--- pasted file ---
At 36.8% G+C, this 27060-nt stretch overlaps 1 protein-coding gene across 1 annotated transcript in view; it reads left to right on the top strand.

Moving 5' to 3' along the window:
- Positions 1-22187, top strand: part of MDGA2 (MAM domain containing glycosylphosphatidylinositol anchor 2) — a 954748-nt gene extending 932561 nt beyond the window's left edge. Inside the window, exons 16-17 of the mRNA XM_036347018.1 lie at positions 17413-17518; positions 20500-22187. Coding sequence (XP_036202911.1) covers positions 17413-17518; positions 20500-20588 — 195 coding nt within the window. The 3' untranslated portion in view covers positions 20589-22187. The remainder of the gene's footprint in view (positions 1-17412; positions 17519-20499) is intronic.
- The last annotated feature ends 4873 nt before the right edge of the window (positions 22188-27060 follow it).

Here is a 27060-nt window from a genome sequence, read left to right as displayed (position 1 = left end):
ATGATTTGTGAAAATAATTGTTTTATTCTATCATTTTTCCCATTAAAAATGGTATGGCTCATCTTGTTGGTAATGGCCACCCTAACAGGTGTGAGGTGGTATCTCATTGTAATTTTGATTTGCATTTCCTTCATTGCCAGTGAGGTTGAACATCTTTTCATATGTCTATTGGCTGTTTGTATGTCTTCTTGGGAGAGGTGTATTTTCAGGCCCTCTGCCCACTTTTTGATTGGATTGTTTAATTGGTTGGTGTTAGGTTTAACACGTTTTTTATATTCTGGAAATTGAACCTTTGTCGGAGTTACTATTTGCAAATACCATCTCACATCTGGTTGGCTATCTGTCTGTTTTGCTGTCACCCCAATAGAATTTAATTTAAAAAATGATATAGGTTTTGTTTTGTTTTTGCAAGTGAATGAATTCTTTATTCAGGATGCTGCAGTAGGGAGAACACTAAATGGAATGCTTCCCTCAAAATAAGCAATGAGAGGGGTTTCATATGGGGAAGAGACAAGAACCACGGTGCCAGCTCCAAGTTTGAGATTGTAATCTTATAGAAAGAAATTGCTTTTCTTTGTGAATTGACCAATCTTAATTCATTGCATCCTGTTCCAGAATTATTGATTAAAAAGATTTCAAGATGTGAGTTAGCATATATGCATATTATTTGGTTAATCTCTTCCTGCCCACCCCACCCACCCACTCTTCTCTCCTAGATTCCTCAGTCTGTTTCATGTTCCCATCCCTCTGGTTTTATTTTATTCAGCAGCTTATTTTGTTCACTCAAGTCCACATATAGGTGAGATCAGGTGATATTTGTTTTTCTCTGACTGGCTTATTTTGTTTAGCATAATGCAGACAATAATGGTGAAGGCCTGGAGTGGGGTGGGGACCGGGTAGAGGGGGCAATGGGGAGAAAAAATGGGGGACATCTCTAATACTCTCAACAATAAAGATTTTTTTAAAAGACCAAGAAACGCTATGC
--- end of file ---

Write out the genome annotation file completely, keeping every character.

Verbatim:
At 36.8% G+C, this 27060-nt stretch overlaps 1 protein-coding gene across 1 annotated transcript in view; it reads left to right on the top strand.

Moving 5' to 3' along the window:
- Positions 1-22187, top strand: part of MDGA2 (MAM domain containing glycosylphosphatidylinositol anchor 2) — a 954748-nt gene extending 932561 nt beyond the window's left edge. Inside the window, exons 16-17 of the mRNA XM_036347018.1 lie at positions 17413-17518; positions 20500-22187. Coding sequence (XP_036202911.1) covers positions 17413-17518; positions 20500-20588 — 195 coding nt within the window. The 3' untranslated portion in view covers positions 20589-22187. The remainder of the gene's footprint in view (positions 1-17412; positions 17519-20499) is intronic.
- The last annotated feature ends 4873 nt before the right edge of the window (positions 22188-27060 follow it).

Here is a 27060-nt window from a genome sequence, read left to right as displayed (position 1 = left end):
ATGATTTGTGAAAATAATTGTTTTATTCTATCATTTTTCCCATTAAAAATGGTATGGCTCATCTTGTTGGTAATGGCCACCCTAACAGGTGTGAGGTGGTATCTCATTGTAATTTTGATTTGCATTTCCTTCATTGCCAGTGAGGTTGAACATCTTTTCATATGTCTATTGGCTGTTTGTATGTCTTCTTGGGAGAGGTGTATTTTCAGGCCCTCTGCCCACTTTTTGATTGGATTGTTTAATTGGTTGGTGTTAGGTTTAACACGTTTTTTATATTCTGGAAATTGAACCTTTGTCGGAGTTACTATTTGCAAATACCATCTCACATCTGGTTGGCTATCTGTCTGTTTTGCTGTCACCCCAATAGAATTTAATTTAAAAAATGATATAGGTTTTGTTTTGTTTTTGCAAGTGAATGAATTCTTTATTCAGGATGCTGCAGTAGGGAGAACACTAAATGGAATGCTTCCCTCAAAATAAGCAATGAGAGGGGTTTCATATGGGGAAGAGACAAGAACCACGGTGCCAGCTCCAAGTTTGAGATTGTAATCTTATAGAAAGAAATTGCTTTTCTTTGTGAATTGACCAATCTTAATTCATTGCATCCTGTTCCAGAATTATTGATTAAAAAGATTTCAAGATGTGAGTTAGCATATATGCATATTATTTGGTTAATCTCTTCCTGCCCACCCCACCCACCCACTCTTCTCTCCTAGATTCCTCAGTCTGTTTCATGTTCCCATCCCTCTGGTTTTATTTTATTCAGCAGCTTATTTTGTTCACTCAAGTCCACATATAGGTGAGATCAGGTGATATTTGTTTTTCTCTGACTGGCTTATTTTGTTTAGCATAATGCAGACAATAATGGTGAAGGCCTGGAGTGGGGTGGGGACCGGGTAGAGGGGGCAATGGGGAGAAAAAATGGGGGACATCTCTAATACTCTCAACAATAAAGATTTTTTTAAAAGACCAAGAAACGCTATGC